Thursday, April 13, 2006

Waste Ye Not

We all seem to love a “good” scandal. Maybe it’s the way a scandal breaks up the monotony of an otherwise ordinary day, or maybe we just like to be “in the know” whenever something controversial comes up. Thus we have seen scandals go from being the subject of the supermarket tabloids, which we try to resist glaring at too obviously, to become the attention-getters for all our news media outlets whether it be the local nightly news, the news network of our political persuasion, or everyone’s favorite on-line source the Drudge Report.
In the early 90’s church historian, Mark Noll, wrote on what he saw as a scandal within the ranks of the church, and not surprisingly (given its title) The Scandal of the Evangelical Mind quickly became a highly read book on the face of the Western evangelical landscape. The periodical for evangelical Christians, Christianity Today, named it their “Book of the Year” and after more than a decade the title exists as a slogan of sorts for many in Christian academia. What is the scandal of the evangelical mind? According to Noll, the scandal is that there is no evangelical mind. The ability to “think like a Christian – to think within a specifically Christian framework” (i.) about the world today is rarely and sparsely practiced.
Interestingly, Noll credits, or more appropriately discredits, one of the greatest hallmarks of American evangelicalism as a reason for the scandal of the evangelical mind: the separation of church and state, or the deregulation of religion. As opposed to the Old World where one became a member of the church by virtue of their citizenship, Americans joined churches by being convinced to join one denomination over another. Denominations, as expressed through local churches, competed for church members and converts by way of the revival. Noll writes: “the combination of revivalism and disestablishment meant that pragmatic concerns would prevail over principle. What the churches required were results – new adherents – or they would simply go out of business. Thus, the production of results had to override all other considerations.” (ii.) Noll does not have an ax to grind with the separation of church and state in the way that many politicians and pundits do today, his observation of the downside of this separation comes with recognition of the significant value of the “free church” tradition. (iii.) Concurrently, he recognizes that pragmatism and practicality have become the most important issues in what a church does to try to maintain its attendance. He suggests that as early as the years following the American Revolution, the church began to start asking: “What message would be most effective? What do people most want to hear? What can we say that will both convert the people and draw them to our particular church?” (iv.) Noll then concludes, “the heavy pressure for results meant that very little time or energy was available to think about God and nature, God and society, God and beauty, or God and the shape of the human mind.”(v.)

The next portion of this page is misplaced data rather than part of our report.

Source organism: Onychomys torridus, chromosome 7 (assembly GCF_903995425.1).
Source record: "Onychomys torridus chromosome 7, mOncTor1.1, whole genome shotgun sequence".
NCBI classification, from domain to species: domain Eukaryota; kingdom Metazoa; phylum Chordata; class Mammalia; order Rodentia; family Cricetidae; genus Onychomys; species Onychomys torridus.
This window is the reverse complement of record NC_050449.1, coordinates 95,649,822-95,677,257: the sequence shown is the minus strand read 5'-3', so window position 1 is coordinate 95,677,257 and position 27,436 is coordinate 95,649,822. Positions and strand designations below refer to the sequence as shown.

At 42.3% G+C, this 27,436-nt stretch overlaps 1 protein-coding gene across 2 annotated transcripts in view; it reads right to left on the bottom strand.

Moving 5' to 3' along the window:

While big-tent revivals are about as practical and functional today as a derby hat in the second week of May, the church still appears to be largely dedicated to the same rationale. We’ve replaced revival tents with worship facilities known as “experience centers,” (vi.) and most of the time we concentrate on asking ourselves what do people want instead of what do people need to cultivate. If the mind of any man is a terrible thing to waste, then for the Christian there should be an even greater impetus to develop the mind. “As servants of Christ and stewards of the mysteries of God” (vii.) we should be actively utilizing all that he has given us, and surely that entails cultivating our minds in ways that bring him glory. We have an opportunity to do this through Christian education in the local church; we can strengthen our knowledge of God and the Word he has given us and forge a greater understanding of the world in which we he has placed us during these times with one another. Or we can choose to ignore the scandal by continuing to cater to the same felt needs that American evangelicals have addressed for generations and hope that our numbers increase while our minds remain stagnant. My hope is that our love for the scandalous will provide a catalyst for change.

i. The Scandal of the Evangelical Mind, Mark A. Noll, 7.
ii. Ibid., 66.
iii. The use of the term “free church” refers to the sense in which the church is not regulated or maintained by any government.
iv. Ibid., 67
v. Ibid.
vii. 1 Corinthians 4:1